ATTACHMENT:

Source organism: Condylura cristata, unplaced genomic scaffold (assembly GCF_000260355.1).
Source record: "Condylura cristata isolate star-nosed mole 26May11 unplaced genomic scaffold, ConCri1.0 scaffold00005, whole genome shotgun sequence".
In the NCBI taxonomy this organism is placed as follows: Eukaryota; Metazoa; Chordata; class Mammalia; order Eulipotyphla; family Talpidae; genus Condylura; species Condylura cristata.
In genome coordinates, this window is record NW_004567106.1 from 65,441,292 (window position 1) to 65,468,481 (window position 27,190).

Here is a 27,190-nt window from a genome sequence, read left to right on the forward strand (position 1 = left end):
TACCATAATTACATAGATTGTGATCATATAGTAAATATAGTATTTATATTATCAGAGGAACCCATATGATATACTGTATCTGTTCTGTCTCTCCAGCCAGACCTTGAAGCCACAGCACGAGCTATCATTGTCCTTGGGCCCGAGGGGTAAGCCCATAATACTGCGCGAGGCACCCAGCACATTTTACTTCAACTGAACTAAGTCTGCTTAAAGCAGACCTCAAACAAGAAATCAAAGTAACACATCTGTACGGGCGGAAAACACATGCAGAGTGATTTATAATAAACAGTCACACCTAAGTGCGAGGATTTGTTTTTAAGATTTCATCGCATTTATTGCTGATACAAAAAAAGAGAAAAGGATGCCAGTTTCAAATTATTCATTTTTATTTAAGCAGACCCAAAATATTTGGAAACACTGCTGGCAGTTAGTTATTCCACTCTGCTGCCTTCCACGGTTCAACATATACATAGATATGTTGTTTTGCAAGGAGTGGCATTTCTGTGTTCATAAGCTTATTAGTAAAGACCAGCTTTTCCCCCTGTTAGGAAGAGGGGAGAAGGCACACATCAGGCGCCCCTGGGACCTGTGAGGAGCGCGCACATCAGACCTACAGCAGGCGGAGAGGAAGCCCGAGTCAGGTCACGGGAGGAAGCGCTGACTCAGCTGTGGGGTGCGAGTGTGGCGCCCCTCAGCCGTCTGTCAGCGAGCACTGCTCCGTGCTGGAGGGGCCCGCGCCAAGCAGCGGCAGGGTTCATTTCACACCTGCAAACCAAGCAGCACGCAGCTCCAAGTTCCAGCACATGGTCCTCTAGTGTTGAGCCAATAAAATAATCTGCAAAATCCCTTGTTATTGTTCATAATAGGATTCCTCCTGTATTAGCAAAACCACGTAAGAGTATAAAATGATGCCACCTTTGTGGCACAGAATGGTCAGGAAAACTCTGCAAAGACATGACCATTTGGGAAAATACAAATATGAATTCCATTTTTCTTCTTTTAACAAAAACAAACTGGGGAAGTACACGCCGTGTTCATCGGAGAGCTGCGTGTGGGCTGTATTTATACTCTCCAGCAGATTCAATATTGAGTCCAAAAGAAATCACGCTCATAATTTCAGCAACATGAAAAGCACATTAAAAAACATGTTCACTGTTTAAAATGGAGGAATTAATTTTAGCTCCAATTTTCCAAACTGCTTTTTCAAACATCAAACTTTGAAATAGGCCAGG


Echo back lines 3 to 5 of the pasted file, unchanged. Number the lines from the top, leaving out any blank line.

In the NCBI taxonomy this organism is placed as follows: Eukaryota; Metazoa; Chordata; class Mammalia; order Eulipotyphla; family Talpidae; genus Condylura; species Condylura cristata.
In genome coordinates, this window is record NW_004567106.1 from 65,441,292 (window position 1) to 65,468,481 (window position 27,190).

Here is a 27,190-nt window from a genome sequence, read left to right on the forward strand (position 1 = left end):